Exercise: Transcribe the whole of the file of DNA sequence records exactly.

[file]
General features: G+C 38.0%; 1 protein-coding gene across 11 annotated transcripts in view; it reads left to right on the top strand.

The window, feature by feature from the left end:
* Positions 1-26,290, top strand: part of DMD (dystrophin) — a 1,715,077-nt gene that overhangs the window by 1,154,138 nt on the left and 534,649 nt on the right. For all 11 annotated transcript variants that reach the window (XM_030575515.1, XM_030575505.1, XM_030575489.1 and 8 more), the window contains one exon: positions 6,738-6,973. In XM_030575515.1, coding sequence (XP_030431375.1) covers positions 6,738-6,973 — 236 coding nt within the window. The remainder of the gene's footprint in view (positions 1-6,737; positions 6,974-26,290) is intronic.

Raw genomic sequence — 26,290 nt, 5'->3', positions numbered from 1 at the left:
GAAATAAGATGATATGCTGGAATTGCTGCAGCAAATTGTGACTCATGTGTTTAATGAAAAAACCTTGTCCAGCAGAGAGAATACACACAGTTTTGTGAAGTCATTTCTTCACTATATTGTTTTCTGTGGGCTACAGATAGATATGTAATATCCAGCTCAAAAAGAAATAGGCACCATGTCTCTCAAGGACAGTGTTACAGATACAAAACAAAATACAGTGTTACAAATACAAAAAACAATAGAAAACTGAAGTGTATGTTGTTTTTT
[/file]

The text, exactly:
General features: G+C 38.0%; 1 protein-coding gene across 11 annotated transcripts in view; it reads left to right on the top strand.

The window, feature by feature from the left end:
* Positions 1-26,290, top strand: part of DMD (dystrophin) — a 1,715,077-nt gene that overhangs the window by 1,154,138 nt on the left and 534,649 nt on the right. For all 11 annotated transcript variants that reach the window (XM_030575515.1, XM_030575505.1, XM_030575489.1 and 8 more), the window contains one exon: positions 6,738-6,973. In XM_030575515.1, coding sequence (XP_030431375.1) covers positions 6,738-6,973 — 236 coding nt within the window. The remainder of the gene's footprint in view (positions 1-6,737; positions 6,974-26,290) is intronic.

Raw genomic sequence — 26,290 nt, 5'->3', positions numbered from 1 at the left:
GAAATAAGATGATATGCTGGAATTGCTGCAGCAAATTGTGACTCATGTGTTTAATGAAAAAACCTTGTCCAGCAGAGAGAATACACACAGTTTTGTGAAGTCATTTCTTCACTATATTGTTTTCTGTGGGCTACAGATAGATATGTAATATCCAGCTCAAAAAGAAATAGGCACCATGTCTCTCAAGGACAGTGTTACAGATACAAAACAAAATACAGTGTTACAAATACAAAAAACAATAGAAAACTGAAGTGTATGTTGTTTTTT